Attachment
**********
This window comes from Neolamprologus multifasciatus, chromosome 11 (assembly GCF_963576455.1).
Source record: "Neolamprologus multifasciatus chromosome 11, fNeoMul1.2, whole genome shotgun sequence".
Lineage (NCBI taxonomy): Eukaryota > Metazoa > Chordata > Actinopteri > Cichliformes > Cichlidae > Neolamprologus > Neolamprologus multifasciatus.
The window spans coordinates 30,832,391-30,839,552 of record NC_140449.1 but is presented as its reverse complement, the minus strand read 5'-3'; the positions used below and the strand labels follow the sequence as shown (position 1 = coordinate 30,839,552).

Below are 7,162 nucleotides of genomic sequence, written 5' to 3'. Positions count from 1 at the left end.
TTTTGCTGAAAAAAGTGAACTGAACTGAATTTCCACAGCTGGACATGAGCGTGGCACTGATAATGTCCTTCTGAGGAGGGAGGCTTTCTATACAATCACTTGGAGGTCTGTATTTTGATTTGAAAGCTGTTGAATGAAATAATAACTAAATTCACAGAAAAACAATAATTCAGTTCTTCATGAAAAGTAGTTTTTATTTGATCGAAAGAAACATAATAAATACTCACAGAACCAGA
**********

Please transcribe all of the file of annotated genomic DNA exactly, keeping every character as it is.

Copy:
This window comes from Neolamprologus multifasciatus, chromosome 11 (assembly GCF_963576455.1).
Source record: "Neolamprologus multifasciatus chromosome 11, fNeoMul1.2, whole genome shotgun sequence".
Lineage (NCBI taxonomy): Eukaryota > Metazoa > Chordata > Actinopteri > Cichliformes > Cichlidae > Neolamprologus > Neolamprologus multifasciatus.
The window spans coordinates 30,832,391-30,839,552 of record NC_140449.1 but is presented as its reverse complement, the minus strand read 5'-3'; the positions used below and the strand labels follow the sequence as shown (position 1 = coordinate 30,839,552).

Below are 7,162 nucleotides of genomic sequence, written 5' to 3'. Positions count from 1 at the left end.
TTTTGCTGAAAAAAGTGAACTGAACTGAATTTCCACAGCTGGACATGAGCGTGGCACTGATAATGTCCTTCTGAGGAGGGAGGCTTTCTATACAATCACTTGGAGGTCTGTATTTTGATTTGAAAGCTGTTGAATGAAATAATAACTAAATTCACAGAAAAACAATAATTCAGTTCTTCATGAAAAGTAGTTTTTATTTGATCGAAAGAAACATAATAAATACTCACAGAACCAGA